Australia’s National Industrial Chemicals Notification and Assessment Scheme (NICNAS) announced on September 28, 2011, the availability of a review of the 2007-2009 literature on toxicological and health effects relating to six nanomaterials. NICNAS commissioned the review and analysis of literature concerning fullerenes, carbon nanotubes, and nanoforms of zinc oxide, titanium dioxide, cerium oxide, and silver. According to NICNAS, it chose these nanomaterials because it considers them “to already be in, or close to, commercial use in Australia.”  The goal of the review was to identify any available scientific evidence of important toxicological/health effects that had not been covered by the scope of previous reviews and therefore supplement currently available scientific information on these substances.

In the report, several “special features” of nanoparticle-induced toxicity are singled out for more detailed analysis:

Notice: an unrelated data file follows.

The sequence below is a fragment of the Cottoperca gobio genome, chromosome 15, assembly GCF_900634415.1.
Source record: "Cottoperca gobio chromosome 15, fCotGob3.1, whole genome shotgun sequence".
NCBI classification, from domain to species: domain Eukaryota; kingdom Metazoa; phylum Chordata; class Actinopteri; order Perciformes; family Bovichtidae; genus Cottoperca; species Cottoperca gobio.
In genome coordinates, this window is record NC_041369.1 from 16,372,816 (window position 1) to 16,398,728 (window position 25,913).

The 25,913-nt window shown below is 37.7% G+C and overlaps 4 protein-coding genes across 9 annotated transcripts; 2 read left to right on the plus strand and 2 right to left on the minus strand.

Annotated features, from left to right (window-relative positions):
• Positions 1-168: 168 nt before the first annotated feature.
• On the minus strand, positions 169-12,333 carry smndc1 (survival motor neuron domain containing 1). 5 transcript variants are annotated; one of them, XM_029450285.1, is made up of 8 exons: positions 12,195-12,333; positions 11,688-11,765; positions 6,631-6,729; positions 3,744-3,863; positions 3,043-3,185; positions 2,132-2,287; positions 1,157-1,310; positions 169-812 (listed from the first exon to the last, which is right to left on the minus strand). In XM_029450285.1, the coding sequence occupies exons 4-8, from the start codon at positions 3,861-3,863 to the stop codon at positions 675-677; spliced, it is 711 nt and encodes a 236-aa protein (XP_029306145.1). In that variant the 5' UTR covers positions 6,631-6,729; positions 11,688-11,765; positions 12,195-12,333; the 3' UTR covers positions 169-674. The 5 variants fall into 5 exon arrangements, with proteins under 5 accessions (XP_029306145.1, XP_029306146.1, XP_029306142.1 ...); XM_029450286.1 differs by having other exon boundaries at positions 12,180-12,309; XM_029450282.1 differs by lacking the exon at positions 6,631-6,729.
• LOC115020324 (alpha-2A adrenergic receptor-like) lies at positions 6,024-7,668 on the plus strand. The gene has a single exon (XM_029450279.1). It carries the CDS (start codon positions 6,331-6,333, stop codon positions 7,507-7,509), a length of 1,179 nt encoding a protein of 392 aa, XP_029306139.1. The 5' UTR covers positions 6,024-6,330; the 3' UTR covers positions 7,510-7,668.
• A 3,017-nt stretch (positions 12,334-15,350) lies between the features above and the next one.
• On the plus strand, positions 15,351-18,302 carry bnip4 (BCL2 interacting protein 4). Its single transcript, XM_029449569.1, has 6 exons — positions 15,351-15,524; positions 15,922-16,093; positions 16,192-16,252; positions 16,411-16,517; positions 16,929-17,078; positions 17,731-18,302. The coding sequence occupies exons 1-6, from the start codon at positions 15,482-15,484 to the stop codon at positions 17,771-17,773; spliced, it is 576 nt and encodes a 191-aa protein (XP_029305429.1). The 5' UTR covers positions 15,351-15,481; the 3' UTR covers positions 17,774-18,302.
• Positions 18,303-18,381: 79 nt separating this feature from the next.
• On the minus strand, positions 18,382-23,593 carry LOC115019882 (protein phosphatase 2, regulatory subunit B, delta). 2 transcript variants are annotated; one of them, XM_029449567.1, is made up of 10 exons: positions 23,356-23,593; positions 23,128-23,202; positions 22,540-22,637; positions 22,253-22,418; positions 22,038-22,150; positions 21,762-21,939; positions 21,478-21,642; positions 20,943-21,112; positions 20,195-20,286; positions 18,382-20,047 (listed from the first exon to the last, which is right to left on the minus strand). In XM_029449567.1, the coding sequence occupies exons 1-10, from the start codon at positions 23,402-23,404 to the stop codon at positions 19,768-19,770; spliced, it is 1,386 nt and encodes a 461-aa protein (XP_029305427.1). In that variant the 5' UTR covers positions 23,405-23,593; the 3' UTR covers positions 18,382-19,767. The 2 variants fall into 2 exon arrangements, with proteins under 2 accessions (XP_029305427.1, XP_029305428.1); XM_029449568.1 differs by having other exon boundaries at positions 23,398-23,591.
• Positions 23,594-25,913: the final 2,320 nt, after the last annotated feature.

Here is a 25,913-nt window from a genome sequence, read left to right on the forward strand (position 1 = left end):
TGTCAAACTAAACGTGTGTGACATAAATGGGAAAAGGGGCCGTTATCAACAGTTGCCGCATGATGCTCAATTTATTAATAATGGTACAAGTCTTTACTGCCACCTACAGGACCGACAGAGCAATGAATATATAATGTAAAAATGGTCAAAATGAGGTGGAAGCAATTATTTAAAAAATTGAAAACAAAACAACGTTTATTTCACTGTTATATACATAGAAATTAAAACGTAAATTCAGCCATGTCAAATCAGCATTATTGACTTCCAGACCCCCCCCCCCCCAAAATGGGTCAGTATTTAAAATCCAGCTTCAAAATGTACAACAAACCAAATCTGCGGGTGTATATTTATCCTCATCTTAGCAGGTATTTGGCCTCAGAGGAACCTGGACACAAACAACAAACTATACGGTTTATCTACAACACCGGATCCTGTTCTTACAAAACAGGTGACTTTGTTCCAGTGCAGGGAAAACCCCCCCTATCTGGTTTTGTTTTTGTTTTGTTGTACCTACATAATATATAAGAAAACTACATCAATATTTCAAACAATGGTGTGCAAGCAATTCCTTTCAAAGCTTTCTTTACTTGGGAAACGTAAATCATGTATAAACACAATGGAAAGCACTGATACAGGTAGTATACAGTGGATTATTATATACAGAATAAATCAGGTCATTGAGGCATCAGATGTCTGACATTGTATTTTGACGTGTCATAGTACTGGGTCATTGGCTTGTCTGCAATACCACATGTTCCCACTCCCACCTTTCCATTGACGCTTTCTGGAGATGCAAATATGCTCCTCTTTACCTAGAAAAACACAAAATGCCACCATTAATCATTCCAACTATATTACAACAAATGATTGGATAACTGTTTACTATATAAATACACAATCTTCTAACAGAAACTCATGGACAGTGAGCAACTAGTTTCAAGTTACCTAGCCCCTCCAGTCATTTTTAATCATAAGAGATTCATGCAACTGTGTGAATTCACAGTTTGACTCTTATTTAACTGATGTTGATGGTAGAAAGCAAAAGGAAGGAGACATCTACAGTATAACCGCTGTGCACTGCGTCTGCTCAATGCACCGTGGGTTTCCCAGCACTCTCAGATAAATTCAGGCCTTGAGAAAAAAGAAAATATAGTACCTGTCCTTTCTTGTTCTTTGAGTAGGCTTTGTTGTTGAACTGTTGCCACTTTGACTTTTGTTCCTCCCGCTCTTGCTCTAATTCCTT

• The extent to which repeated-dose vs. single dose and/or in vitro studies can contribute useful information to undertake a health risk assessment;
  • How likely is it that fibrous nanomaterials can reproduce the adverse health effects of asbestos fibers;
  • Whether there is new information about the extent to which nanoparticles can be absorbed across unbroken skin;
  • Whether some nanoparticles represent a specific risk of neurotoxicity under conditions where they can actually reach the brain, or whether nanoparticle exposure can result in cardiovascular toxicity; and
  • Knowledge gaps which might help to inform health risk assessment, and in particular, whether advances in knowledge of the effects of surface modification, or other structure-activity relationships, or application of genomic techniques, might fill some of these gaps.